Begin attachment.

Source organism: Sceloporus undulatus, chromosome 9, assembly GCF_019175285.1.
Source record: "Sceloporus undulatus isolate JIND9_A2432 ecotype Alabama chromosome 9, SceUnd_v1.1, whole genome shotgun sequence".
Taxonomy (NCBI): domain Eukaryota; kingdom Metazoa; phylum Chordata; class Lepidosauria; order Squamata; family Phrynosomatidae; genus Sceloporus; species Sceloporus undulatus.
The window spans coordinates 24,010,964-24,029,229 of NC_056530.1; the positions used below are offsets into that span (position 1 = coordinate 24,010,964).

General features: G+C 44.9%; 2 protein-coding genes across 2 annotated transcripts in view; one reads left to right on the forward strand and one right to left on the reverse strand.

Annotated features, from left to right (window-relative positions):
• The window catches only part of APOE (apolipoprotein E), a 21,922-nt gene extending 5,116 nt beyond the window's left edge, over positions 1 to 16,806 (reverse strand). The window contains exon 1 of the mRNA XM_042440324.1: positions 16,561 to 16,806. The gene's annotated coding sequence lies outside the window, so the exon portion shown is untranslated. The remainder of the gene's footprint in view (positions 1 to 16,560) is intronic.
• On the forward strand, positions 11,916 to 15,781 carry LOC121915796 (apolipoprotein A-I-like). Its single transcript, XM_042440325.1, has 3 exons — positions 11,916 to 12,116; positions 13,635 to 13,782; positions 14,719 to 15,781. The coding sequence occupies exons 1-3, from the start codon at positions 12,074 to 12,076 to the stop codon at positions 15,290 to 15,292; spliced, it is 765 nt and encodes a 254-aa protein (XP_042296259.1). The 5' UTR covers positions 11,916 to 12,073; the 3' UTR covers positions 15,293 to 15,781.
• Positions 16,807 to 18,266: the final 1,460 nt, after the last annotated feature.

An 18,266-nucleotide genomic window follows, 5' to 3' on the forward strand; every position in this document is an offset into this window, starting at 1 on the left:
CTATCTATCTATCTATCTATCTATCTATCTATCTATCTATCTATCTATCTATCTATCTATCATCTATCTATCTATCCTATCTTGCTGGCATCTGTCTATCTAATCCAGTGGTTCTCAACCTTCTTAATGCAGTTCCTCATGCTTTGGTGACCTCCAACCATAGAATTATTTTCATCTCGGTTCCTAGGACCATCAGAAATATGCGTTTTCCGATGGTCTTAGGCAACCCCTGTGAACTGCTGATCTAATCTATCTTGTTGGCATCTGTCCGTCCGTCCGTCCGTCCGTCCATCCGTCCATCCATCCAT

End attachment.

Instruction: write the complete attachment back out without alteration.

Source organism: Sceloporus undulatus, chromosome 9, assembly GCF_019175285.1.
Source record: "Sceloporus undulatus isolate JIND9_A2432 ecotype Alabama chromosome 9, SceUnd_v1.1, whole genome shotgun sequence".
Taxonomy (NCBI): domain Eukaryota; kingdom Metazoa; phylum Chordata; class Lepidosauria; order Squamata; family Phrynosomatidae; genus Sceloporus; species Sceloporus undulatus.
The window spans coordinates 24,010,964-24,029,229 of NC_056530.1; the positions used below are offsets into that span (position 1 = coordinate 24,010,964).

General features: G+C 44.9%; 2 protein-coding genes across 2 annotated transcripts in view; one reads left to right on the forward strand and one right to left on the reverse strand.

Annotated features, from left to right (window-relative positions):
• The window catches only part of APOE (apolipoprotein E), a 21,922-nt gene extending 5,116 nt beyond the window's left edge, over positions 1 to 16,806 (reverse strand). The window contains exon 1 of the mRNA XM_042440324.1: positions 16,561 to 16,806. The gene's annotated coding sequence lies outside the window, so the exon portion shown is untranslated. The remainder of the gene's footprint in view (positions 1 to 16,560) is intronic.
• On the forward strand, positions 11,916 to 15,781 carry LOC121915796 (apolipoprotein A-I-like). Its single transcript, XM_042440325.1, has 3 exons — positions 11,916 to 12,116; positions 13,635 to 13,782; positions 14,719 to 15,781. The coding sequence occupies exons 1-3, from the start codon at positions 12,074 to 12,076 to the stop codon at positions 15,290 to 15,292; spliced, it is 765 nt and encodes a 254-aa protein (XP_042296259.1). The 5' UTR covers positions 11,916 to 12,073; the 3' UTR covers positions 15,293 to 15,781.
• Positions 16,807 to 18,266: the final 1,460 nt, after the last annotated feature.

An 18,266-nucleotide genomic window follows, 5' to 3' on the forward strand; every position in this document is an offset into this window, starting at 1 on the left:
CTATCTATCTATCTATCTATCTATCTATCTATCTATCTATCTATCTATCTATCTATCTATCATCTATCTATCTATCCTATCTTGCTGGCATCTGTCTATCTAATCCAGTGGTTCTCAACCTTCTTAATGCAGTTCCTCATGCTTTGGTGACCTCCAACCATAGAATTATTTTCATCTCGGTTCCTAGGACCATCAGAAATATGCGTTTTCCGATGGTCTTAGGCAACCCCTGTGAACTGCTGATCTAATCTATCTTGTTGGCATCTGTCCGTCCGTCCGTCCGTCCGTCCATCCGTCCATCCATCCAT